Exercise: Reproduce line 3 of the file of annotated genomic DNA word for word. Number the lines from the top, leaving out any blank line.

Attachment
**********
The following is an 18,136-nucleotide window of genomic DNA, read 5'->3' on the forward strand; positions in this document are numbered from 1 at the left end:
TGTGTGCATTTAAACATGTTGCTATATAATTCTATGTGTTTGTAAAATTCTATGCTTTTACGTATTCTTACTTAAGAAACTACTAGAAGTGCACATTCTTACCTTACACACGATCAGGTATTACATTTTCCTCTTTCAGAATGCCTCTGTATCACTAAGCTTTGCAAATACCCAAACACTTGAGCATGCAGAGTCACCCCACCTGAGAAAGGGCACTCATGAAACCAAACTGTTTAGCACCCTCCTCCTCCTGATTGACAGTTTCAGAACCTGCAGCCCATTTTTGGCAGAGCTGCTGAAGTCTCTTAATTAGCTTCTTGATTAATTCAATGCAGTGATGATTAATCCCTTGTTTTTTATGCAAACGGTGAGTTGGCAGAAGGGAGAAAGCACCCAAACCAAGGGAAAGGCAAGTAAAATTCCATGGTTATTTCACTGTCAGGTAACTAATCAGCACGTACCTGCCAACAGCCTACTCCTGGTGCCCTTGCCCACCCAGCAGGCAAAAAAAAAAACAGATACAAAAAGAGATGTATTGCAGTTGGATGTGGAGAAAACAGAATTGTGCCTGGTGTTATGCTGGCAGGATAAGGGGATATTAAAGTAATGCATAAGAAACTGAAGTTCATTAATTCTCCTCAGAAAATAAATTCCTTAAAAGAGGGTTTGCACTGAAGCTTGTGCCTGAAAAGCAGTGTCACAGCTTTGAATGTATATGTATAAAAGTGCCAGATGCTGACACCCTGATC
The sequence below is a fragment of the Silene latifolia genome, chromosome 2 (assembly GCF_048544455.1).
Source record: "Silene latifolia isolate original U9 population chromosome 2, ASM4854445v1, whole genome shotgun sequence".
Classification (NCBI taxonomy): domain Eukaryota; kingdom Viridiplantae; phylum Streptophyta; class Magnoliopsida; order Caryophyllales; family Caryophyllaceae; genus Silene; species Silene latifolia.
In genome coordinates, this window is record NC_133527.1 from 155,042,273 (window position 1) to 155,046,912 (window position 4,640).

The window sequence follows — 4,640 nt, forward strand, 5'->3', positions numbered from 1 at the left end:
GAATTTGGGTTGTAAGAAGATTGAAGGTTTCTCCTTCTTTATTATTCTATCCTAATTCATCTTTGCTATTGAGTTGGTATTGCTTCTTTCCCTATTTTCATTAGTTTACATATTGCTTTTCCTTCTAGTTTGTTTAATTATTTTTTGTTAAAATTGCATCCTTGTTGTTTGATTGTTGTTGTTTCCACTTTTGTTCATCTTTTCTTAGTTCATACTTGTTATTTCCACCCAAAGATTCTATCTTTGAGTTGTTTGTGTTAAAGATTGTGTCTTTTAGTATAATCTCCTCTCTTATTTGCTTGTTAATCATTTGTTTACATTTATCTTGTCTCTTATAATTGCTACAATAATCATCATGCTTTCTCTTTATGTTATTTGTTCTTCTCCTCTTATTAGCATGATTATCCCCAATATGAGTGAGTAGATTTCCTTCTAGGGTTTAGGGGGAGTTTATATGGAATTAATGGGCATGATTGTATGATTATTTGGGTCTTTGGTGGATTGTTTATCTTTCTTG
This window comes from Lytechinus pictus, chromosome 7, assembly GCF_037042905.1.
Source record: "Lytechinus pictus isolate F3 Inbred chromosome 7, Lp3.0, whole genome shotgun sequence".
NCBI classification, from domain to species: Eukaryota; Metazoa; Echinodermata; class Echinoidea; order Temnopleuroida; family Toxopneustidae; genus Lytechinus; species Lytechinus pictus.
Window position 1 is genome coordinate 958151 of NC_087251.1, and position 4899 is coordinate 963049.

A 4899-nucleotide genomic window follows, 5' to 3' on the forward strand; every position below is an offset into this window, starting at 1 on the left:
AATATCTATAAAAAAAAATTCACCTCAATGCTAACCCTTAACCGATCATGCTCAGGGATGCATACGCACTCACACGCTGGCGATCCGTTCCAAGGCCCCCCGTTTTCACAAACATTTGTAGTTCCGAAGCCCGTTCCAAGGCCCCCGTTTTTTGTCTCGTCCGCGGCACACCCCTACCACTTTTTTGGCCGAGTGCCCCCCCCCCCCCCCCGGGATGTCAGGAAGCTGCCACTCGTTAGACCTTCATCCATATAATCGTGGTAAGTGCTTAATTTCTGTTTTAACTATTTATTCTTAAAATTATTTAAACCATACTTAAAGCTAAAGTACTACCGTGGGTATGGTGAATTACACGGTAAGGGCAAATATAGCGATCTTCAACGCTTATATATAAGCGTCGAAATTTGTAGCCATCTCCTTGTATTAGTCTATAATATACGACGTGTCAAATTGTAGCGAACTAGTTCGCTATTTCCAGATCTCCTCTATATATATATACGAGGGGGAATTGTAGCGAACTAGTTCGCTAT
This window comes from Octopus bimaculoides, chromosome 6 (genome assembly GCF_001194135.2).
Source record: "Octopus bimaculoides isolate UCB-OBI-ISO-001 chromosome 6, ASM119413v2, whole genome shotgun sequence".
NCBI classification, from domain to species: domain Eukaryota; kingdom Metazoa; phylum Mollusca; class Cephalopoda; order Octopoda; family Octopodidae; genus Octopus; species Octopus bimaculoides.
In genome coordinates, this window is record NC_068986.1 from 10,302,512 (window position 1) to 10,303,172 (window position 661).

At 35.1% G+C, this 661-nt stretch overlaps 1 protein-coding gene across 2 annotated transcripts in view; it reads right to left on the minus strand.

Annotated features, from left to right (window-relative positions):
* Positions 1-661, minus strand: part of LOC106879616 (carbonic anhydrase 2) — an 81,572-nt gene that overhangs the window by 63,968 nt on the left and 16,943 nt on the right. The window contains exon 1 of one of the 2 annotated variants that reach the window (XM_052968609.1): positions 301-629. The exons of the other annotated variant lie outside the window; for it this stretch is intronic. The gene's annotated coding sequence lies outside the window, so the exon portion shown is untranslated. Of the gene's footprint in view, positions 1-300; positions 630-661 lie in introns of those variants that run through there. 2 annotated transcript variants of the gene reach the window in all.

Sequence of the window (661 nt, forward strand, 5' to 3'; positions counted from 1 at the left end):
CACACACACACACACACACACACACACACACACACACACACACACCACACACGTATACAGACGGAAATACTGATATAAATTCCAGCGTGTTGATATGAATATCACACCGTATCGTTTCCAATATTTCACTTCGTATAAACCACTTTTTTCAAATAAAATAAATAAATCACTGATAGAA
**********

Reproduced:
The sequence below is a fragment of the Silene latifolia genome, chromosome 2 (assembly GCF_048544455.1).